top of page

Understanding the Realities of Body Dysmorphia

What you see in the mirror is not what you really look like


The mirror is an evil article. We use it to make sure our outfit matches, our eyeshadow is well blended and our hair doesn’t look like we rolled out of bed. But the idea of a mirror has grown: we see ourselves, or who we think we could be, on Instagram, TikTok, magazines and television. Our generation has made media a personal mirror, so that when we look into an ACTUAL mirror, our eyes manipulate our minds, warping our bodies into something they aren’t.

“I grew up as an avid dancer. I was always around people who had that typical dancer shape with toned muscles and a small waist. It was also challenging because as a dancer you are required to wear a restricting leotard which emphasizes almost every part of your body, so you cannot hide behind your baggy clothes. The most challenging part of being a dancer is the constant mirror that is in front of you, mocking you at all times. Every wall is covered by the mirror and you cannot escape looking at yourself.” (Ella Smith, 21)

Most people don’t know they suffer from body dysmorphia because they truly believe they look a different way.

I suffered from an eating disorder for about three years, and in that time I used to tell friends they could borrow any of my clothes - they would look at me like I was crazy. I was a size 0 or 2 and I was telling my beautiful size 6 or 8 best friend that my size 0 prom dress would look great on her. OF COURSE SHE WOULDN’T FIT IN MY CLOTHES. But when I looked at myself, I didn’t see the protruding ribs or thigh gap, I thought my 23 inch waist was the size 8 I previously was.

Body dysmorphia is when what you see is not reality and NOT who you are.

“For me, it meant constantly thinking about my weight and appearance. Whenever a family or friend gave me a compliment, I thought they were lying. I would walk through the hallways at school worrying about who was looking at me. My low self confidence also made my dating life pretty much non-existent. I couldn’t even comprehend the fact that a guy would ever be interested in me. I followed dozens of fitness accounts and was constantly comparing my body to these people. I have come to realize that all the things I see wrong with myself when I look in the mirror (jiggly arms, thick thighs, broad shoulders, etc.) others don’t even notice” (Jamie Woods, 20)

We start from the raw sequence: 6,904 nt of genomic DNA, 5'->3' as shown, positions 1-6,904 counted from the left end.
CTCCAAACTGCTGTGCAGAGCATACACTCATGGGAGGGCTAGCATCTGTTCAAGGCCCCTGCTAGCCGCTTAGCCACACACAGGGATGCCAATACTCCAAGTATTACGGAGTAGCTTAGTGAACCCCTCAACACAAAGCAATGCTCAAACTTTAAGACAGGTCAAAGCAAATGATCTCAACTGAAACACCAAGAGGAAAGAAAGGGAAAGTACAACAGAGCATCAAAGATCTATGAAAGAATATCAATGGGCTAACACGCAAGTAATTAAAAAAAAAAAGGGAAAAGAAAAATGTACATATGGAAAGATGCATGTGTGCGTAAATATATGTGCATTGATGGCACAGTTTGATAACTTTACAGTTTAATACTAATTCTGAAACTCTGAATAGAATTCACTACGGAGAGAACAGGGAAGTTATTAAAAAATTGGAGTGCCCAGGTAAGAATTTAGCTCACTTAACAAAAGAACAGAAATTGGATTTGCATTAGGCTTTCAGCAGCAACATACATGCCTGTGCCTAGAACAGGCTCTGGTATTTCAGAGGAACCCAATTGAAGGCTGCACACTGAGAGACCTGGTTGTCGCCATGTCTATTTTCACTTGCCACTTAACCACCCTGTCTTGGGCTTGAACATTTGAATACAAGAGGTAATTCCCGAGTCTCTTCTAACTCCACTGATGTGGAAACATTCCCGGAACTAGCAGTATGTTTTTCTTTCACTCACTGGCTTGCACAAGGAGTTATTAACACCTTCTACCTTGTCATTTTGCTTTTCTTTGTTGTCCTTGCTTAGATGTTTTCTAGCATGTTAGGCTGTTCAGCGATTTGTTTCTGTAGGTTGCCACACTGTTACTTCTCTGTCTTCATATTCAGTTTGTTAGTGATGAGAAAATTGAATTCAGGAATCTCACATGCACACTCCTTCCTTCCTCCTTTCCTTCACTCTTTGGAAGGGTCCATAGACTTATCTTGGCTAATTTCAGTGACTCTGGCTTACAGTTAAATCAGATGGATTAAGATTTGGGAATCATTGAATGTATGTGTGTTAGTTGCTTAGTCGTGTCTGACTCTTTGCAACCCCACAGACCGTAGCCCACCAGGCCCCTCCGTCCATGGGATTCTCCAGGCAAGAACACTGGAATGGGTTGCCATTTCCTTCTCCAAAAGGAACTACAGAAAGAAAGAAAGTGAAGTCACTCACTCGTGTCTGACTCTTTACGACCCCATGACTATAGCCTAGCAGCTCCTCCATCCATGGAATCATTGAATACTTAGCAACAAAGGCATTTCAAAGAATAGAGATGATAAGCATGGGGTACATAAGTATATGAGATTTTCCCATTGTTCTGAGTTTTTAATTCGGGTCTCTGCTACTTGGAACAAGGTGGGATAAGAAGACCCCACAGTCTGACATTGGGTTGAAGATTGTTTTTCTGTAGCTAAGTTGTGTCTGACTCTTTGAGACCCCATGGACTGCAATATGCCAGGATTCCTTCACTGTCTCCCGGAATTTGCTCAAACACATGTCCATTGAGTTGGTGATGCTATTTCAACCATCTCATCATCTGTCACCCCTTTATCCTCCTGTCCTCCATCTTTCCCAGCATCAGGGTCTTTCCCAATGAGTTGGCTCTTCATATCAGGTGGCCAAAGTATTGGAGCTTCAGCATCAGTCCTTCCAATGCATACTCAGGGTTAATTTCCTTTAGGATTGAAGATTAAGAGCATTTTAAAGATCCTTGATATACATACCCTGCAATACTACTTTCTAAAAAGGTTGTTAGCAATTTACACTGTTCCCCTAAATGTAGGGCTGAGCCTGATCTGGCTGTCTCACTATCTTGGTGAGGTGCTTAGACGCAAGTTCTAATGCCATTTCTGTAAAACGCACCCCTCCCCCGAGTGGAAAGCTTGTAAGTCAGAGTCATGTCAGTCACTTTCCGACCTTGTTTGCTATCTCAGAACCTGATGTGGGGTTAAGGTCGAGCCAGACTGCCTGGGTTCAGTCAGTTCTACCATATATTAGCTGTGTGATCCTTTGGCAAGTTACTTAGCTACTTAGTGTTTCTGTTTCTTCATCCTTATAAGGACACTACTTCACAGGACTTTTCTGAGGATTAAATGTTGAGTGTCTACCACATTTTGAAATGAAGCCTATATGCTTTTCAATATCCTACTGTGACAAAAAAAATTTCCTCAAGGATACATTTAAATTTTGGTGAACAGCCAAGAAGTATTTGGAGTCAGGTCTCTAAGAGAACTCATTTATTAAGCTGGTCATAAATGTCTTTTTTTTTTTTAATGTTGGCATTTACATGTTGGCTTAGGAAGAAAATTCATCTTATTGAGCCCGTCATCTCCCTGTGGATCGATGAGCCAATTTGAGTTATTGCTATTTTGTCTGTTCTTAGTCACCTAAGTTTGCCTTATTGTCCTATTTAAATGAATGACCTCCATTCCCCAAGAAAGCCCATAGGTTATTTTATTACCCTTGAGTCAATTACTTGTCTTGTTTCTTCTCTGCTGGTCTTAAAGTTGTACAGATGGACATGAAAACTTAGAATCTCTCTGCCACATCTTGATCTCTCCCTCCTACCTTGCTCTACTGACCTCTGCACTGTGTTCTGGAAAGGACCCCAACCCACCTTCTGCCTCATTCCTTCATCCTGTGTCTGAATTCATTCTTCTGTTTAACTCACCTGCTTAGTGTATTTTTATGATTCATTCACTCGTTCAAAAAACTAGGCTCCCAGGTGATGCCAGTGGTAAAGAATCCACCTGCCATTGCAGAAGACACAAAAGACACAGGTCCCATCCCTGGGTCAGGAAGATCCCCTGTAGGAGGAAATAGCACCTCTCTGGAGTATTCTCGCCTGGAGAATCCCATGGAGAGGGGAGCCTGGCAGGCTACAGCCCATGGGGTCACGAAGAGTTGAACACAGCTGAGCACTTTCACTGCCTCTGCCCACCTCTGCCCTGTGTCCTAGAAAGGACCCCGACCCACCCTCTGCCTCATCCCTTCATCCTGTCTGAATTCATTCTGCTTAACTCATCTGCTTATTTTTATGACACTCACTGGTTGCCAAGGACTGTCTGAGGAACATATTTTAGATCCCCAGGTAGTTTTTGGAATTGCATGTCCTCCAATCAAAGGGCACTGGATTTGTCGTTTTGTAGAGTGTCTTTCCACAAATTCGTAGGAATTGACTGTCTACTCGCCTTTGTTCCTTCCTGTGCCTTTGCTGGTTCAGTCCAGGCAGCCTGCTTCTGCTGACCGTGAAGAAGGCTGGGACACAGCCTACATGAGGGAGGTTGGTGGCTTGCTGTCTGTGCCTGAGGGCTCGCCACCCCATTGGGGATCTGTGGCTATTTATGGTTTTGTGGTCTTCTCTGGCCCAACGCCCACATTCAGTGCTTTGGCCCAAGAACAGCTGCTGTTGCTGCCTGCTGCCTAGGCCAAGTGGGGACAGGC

Media has augmented insecurities, especially in Gen Z. Hell, it’s even made me aware of things I am NOW insecure of because someone else pointed it out on themselves. The constant comparison is draining and really not worth it.

It’s no secret most, if not all, girls and women struggle with insecurities. But boys and men also have a stigma surrounding them, one that discounts insecurities they may have about themselves. It’s sad, male insecurity is not normalized. But trust me, it’s there. After being with athletes, gym rats, singers, etc. EVERYONE has their own insecurities and even the person who seems like they have the perfect body dwells on their imperfections.

“I think body dysmorphia is about trying to achieve a perfect body, which is impossible. But the constant strive towards that perfect body always getting closer is how my experience is so far. Always wanting to be bigger and stronger even after hitting my last goal. I think my view of myself is pretty critical. My view of myself is based mostly on my appearance, strength, and intelligence. All of which I judge myself pretty harshly on.” (Male, 19)

Body dysmorphia is not gender specific and can take a million different forms. Some of the fittest men I have met, and seemingly most confident, have been the most insecure and unsatisfied with what they see in the mirror.

I think the most important thing to remember is that more often than not, what you see in the mirror is not what others see. What you see of others on Instagram is a carefully chosen snapshot of their life, edited to make them seem near perfect and hide their own insecurities. Comparing yourself to others will get you nowhere; they are probably comparing themselves to you as well. There was a time at the gym where a girl came up to me (a girl I’ve known and always wanted to look like: petite, blonde, pretty) and asked what I did to workout because she wanted a bigger butt. I was shocked she was asking me to help change what she looked like, because I didn’t recognize a flaw on her.

It was then that I realized that we will never be fully satisfied with ourselves until we learn to accept ourselves as we are now.

Body dysmorphia is a deadly mental illness, but a beatable one. Anyone can suffer from it, and our insecurities only heighten it.

Everyone is insecure in some way.

Everyone has bad days.

No one is confident 100% of the time, even if they seem like it. Most people are too worried about themselves to worry about judging you, and all the insecurities you dwell on, no one else even notices. Just know that with body dysmorphia, what you see in the mirror is not how others see you. And if you could see yourself through your friends and families, and even strangers eyes, you would realize how beautiful you truly are.

bottom of page